But the main reason why I love this structure is because it allows the story to move quickly instead of getting bogged down in day-by-day details. I think the structure and narration of the story is sly trick by Hobb because in sections where fantasy authors would spend multiple pages discussing every hill and valley the characters pass on long journeys, Fitz would instead say he couldn’t recall all the details of the journey and would skip to the next part of the story. I appreciated that.
As for Hobb’s writing style, it’s not flowery. It’s straight-forward and detailed but not burdensome. You don’t get stuck wading through words, yet you’re able to visualize what she wants you to see. My favorite descriptive parts were of the Mountain Kingdom. It made me think of tree houses.
The characters are also great. I like Fitz from the beginning. He’s a good kid and has a level head. And Chade and Burrich are awesome too. They’re like surrogate fathers for Fitz. Prince Verity is kind and considerate so I immediately liked him, especially since he treats Fitz like family, but Lady Patience is my favorite because she’s weird and quirky (I wonder if she has the Wit). The Fool is intriguing and I’d love to know more about him and see him interact more with Fitz. They play well off each other. As for the immediate villains, I don’t think they are strong characters. They seem like caricatures to me, especially Galen because he doesn’t have much depth. However, I wonder if Regal will gain some depth later.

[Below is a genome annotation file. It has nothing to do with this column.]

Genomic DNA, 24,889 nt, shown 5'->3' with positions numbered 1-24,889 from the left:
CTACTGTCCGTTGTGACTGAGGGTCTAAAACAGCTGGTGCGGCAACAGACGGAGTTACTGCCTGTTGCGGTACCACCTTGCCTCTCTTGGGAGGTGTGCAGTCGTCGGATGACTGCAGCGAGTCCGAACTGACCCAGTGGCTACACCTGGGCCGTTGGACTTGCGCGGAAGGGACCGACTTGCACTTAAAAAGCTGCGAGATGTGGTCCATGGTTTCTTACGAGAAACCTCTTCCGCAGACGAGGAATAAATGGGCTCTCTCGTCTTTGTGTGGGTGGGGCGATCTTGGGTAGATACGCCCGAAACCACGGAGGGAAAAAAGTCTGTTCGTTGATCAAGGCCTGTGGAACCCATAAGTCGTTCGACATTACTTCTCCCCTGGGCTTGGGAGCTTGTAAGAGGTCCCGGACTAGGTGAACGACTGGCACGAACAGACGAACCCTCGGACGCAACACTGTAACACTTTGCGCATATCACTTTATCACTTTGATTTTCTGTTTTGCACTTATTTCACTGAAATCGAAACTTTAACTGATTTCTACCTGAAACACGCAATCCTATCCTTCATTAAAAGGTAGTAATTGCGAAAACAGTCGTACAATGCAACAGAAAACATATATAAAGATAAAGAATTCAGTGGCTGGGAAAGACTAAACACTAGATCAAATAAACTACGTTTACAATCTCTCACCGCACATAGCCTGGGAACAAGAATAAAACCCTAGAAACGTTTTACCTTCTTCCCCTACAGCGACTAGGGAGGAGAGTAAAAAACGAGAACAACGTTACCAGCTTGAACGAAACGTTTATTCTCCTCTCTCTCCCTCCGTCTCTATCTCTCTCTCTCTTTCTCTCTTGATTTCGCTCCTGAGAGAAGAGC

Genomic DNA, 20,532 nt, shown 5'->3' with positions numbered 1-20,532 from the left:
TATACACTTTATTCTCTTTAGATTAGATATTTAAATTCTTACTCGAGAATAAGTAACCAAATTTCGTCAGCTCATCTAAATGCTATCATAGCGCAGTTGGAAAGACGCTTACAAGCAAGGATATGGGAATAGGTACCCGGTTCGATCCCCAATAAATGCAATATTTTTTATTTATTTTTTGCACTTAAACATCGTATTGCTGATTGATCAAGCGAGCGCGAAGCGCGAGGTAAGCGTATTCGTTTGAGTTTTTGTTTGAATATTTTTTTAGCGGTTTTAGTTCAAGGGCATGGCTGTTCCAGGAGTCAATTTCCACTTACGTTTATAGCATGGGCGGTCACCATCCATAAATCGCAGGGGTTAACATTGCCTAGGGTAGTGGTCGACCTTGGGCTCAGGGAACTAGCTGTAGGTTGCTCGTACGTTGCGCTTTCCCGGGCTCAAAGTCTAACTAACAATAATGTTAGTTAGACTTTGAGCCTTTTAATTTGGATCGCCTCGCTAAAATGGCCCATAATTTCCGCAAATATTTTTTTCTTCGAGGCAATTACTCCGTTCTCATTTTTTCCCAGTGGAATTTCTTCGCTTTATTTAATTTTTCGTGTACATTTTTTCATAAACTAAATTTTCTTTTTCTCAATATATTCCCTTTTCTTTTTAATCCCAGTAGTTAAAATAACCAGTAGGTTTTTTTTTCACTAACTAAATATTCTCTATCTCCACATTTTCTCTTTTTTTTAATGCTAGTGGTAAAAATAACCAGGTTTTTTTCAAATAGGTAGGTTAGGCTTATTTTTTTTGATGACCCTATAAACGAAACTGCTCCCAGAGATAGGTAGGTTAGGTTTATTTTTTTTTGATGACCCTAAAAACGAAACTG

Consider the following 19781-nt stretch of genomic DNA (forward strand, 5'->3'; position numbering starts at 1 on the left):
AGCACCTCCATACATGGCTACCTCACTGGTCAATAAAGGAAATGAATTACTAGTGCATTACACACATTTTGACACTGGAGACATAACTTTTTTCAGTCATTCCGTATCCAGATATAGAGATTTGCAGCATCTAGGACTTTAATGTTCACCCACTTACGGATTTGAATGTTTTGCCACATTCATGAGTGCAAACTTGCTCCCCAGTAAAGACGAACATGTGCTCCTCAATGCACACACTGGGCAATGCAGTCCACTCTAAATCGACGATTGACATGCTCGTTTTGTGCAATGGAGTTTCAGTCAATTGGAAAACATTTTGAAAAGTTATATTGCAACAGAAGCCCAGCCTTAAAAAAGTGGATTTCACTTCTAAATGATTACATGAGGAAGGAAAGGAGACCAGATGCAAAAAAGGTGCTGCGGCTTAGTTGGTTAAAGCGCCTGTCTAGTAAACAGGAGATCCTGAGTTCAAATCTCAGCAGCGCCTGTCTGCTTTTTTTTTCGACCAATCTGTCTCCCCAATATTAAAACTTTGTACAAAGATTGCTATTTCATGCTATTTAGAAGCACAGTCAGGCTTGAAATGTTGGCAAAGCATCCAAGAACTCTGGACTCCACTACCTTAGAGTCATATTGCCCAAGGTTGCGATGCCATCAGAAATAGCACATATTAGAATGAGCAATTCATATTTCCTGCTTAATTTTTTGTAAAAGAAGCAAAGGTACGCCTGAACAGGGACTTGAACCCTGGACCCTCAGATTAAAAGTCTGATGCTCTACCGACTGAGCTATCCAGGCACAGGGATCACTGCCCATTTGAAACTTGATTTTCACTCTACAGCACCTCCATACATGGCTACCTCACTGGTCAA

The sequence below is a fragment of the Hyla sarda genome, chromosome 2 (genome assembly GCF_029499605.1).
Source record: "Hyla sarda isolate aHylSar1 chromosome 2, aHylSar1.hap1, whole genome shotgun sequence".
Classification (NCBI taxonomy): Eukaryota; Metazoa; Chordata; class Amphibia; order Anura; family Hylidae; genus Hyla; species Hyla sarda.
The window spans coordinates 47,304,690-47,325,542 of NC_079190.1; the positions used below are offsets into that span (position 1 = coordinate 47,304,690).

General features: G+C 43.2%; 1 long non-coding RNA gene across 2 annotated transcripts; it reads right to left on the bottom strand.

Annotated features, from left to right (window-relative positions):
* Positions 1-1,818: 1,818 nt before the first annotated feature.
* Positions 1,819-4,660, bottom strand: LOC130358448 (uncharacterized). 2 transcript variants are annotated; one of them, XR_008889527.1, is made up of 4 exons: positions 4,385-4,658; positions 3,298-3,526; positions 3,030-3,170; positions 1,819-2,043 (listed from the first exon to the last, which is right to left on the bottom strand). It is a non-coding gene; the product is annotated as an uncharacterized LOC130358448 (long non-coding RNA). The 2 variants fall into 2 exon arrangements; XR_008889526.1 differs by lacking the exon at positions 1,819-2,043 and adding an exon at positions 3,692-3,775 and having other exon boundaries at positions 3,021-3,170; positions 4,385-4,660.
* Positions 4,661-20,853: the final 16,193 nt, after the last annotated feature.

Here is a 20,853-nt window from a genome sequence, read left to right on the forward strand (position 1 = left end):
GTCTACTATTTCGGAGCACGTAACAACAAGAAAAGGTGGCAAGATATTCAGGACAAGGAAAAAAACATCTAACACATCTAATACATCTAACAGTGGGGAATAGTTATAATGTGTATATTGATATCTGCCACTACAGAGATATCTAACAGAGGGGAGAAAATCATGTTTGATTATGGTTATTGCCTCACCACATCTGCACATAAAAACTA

The various cultures in the story are fascinating to me, too, because they expand the world. Because of that, I look forward to Hobb’s other series that are based in this world, which seems to have a strong foundation. I wonder how she got the idea for it. Speaking of which, the creation myth for why some people live on land and others at sea was super cool. Including that gives greater credence to this fantastical world.
As for the current major threat, the Red-Ships, I wonder how they will be stopped and I wonder if Fitz’s gift in the Wit will help to combat the Forging. When reading about the Forging, I was reminded of the soldiers in Christopher Paolini’s Inheritance Cycle. Their ability to feel pain was taken away and so they became less human.
The story is simple, quick, entertaining, and narrated well. My only complaint is with the ending, which was too neat. I both like and dislike that it’s neat. But overall, I enjoyed the story and I highly recommend it.
Quotes from the book:
“Is it the nature of the world that all things seek a rhythm, and in that rhythm a sort of peace? Certainly it has always seemed so to me. All events, no matter how earthshaking or bizarre, are diluted wuthin moments of their occurrence by the continuance of the necessary routines of day-to-day living.”
“A ruler must be of all his people, for one can only rule what one knows.”
“Most prisons are of our own making. A man makes his own freedom, too.”
“When you spring to an idea, and decide it is truth, without evidence, you blind yourself to other possibilities.”
“That is the trick of good government. To make folk desire to live in such a way that there is no need for its intervention.” [reminds me of an article I read in The Atlantic]
“For there is a very strange peace in giving over your judgement to someone else, to saying to them, ‘You lead and I will follow, and I will trust entirely that you will not lead me to death or harm.’”
“Sometimes…it is better to be defiantly wrong than silent.”